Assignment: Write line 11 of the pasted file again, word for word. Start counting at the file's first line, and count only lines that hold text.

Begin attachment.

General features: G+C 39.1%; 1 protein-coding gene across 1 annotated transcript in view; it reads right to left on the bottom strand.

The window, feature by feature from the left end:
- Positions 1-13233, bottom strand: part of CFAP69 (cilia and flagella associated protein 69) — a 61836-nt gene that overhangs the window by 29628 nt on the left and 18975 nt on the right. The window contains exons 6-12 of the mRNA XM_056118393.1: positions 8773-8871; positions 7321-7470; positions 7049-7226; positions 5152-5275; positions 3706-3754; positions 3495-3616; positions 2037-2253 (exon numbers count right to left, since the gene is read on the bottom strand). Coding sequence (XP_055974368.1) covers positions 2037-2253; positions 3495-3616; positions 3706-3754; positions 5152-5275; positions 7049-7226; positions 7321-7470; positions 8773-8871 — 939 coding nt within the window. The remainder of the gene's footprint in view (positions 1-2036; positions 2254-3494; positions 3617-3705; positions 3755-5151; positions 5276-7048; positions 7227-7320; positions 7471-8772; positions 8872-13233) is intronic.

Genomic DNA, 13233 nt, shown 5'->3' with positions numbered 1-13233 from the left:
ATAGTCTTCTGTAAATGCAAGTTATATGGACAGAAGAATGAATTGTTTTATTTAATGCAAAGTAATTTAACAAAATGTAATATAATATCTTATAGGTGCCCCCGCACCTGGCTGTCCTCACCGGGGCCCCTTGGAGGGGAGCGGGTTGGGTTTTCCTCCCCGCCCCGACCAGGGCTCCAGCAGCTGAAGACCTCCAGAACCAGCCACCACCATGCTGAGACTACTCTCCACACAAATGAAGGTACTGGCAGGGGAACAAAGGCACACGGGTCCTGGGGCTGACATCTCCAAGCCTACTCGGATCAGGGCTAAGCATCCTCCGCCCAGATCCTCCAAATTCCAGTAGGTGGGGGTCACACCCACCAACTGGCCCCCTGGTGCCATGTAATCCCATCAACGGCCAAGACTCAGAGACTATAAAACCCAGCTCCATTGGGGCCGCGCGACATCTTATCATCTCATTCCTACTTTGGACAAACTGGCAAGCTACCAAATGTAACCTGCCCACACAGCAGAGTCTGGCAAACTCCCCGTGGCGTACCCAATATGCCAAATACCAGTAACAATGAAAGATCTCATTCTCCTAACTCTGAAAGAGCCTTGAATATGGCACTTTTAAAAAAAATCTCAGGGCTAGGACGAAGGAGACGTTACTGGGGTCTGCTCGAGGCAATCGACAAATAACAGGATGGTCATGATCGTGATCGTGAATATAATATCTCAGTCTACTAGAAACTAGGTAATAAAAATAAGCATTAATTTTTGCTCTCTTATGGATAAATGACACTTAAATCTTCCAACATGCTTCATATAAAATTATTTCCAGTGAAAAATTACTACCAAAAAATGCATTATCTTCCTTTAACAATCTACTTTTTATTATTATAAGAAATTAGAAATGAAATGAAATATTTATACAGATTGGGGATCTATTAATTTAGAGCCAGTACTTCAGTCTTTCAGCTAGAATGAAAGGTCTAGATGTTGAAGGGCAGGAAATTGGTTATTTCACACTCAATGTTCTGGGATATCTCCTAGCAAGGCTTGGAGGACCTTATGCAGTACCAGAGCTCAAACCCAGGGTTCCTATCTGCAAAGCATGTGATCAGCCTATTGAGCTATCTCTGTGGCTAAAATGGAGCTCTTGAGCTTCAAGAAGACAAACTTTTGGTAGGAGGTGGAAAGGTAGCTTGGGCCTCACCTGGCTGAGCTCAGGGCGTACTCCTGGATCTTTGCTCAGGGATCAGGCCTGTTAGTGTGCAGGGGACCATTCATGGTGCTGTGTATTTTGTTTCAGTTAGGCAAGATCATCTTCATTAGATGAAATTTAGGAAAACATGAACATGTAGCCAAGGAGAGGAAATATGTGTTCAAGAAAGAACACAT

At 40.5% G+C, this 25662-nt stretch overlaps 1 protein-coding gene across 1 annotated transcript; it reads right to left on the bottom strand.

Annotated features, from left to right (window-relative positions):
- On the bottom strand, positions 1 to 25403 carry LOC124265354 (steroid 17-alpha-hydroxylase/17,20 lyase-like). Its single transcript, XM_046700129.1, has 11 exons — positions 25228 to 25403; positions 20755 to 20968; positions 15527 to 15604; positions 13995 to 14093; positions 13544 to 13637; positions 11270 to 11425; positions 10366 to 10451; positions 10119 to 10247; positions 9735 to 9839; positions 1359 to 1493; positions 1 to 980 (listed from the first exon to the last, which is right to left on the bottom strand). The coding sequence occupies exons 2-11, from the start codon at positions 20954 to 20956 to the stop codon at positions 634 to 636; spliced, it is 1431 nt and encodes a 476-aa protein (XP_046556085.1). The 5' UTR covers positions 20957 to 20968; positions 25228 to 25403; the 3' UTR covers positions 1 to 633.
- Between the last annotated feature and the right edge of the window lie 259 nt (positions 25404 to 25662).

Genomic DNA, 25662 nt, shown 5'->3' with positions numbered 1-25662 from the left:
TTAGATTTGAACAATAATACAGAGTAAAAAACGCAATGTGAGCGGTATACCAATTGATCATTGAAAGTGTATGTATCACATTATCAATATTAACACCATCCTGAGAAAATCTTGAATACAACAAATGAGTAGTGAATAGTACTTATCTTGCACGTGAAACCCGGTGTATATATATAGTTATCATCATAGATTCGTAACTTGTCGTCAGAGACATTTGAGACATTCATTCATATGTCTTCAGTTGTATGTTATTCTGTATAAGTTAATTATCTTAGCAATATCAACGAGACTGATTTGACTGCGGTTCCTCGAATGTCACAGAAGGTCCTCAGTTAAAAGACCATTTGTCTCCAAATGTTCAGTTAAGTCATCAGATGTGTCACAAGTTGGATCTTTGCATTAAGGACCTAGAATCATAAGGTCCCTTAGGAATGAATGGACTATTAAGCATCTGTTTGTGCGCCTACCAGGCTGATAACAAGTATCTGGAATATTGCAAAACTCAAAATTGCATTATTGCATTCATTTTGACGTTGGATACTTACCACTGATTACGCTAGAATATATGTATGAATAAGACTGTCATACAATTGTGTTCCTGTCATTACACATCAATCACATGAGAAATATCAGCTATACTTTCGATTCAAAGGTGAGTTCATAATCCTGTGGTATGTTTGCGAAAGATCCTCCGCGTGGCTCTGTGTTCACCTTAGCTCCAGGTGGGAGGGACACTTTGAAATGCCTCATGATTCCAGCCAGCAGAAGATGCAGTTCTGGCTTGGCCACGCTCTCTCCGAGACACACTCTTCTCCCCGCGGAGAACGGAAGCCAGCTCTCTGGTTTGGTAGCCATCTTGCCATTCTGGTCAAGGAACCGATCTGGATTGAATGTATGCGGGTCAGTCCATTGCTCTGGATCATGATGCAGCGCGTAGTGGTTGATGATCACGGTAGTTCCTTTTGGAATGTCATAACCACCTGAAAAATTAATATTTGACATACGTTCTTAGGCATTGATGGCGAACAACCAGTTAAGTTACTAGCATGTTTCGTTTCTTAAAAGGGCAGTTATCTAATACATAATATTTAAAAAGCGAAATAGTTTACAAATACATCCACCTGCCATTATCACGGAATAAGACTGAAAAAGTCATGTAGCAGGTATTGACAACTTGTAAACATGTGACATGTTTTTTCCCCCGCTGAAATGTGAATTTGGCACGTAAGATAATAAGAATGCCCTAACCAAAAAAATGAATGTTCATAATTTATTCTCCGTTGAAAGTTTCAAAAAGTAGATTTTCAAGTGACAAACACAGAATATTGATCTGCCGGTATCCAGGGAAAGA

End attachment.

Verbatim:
TTAGATTTGAACAATAATACAGAGTAAAAAACGCAATGTGAGCGGTATACCAATTGATCATTGAAAGTGTATGTATCACATTATCAATATTAACACCATCCTGAGAAAATCTTGAATACAACAAATGAGTAGTGAATAGTACTTATCTTGCACGTGAAACCCGGTGTATATATATAGTTATCATCATAGATTCGTAACTTGTCGTCAGAGACATTTGAGACATTCATTCATATGTCTTCAGTTGTATGTTATTCTGTATAAGTTAATTATCTTAGCAATATCAACGAGACTGATTTGACTGCGGTTCCTCGAATGTCACAGAAGGTCCTCAGTTAAAAGACCATTTGTCTCCAAATGTTCAGTTAAGTCATCAGATGTGTCACAAGTTGGATCTTTGCATTAAGGACCTAGAATCATAAGGTCCCTTAGGAATGAATGGACTATTAAGCATCTGTTTGTGCGCCTACCAGGCTGATAACAAGTATCTGGAATATTGCAAAACTCAAAATTGCATTATTGCATTCATTTTGACGTTGGATACTTACCACTGATTACGCTAGAATATATGTATGAATAAGACTGTCATACAATTGTGTTCCTGTCATTACACATCAATCACATGAGAAATATCAGCTATACTTTCGATTCAAAGGTGAGTTCATAATCCTGTGGTATGTTTGCGAAAGATCCTCCGCGTGGCTCTGTGTTCACCTTAGCTCCAGGTGGGAGGGACACTTTGAAATGCCTCATGATTCCAGCCAGCAGAAGATGCAGTTCTGGCTTGGCCACGCTCTCTCCGAGACACACTCTTCTCCCCGCGGAGAACGGAAGCCAGCTCTCTGGTTTGGTAGCCATCTTGCCATTCTGGTCAAGGAACCGATCTGGATTGAATGTATGCGGGTCAGTCCATTGCTCTGGATCATGATGCAGCGCGTAGTGGTTGATGATCACGGTAGTTCCTTTTGGAATGTCATAACCACCTGAAAAATTAATATTTGACATACGTTCTTAGGCATTGATGGCGAACAACCAGTTAAGTTACTAGCATGTTTCGTTTCTTAAAAGGGCAGTTATCTAATACATAATATTTAAAAAGCGAAATAGTTTACAAATACATCCACCTGCCATTATCACGGAATAAGACTGAAAAAGTCATGTAGCAGGTATTGACAACTTGTAAACATGTGACATGTTTTTTCCCCCGCTGAAATGTGAATTTGGCACGTAAGATAATAAGAATGCCCTAACCAAAAAAATGAATGTTCATAATTTATTCTCCGTTGAAAGTTTCAAAAAGTAGATTTTCAAGTGACAAACACAGAATATTGATCTGCCGGTATCCAGGGAAAGA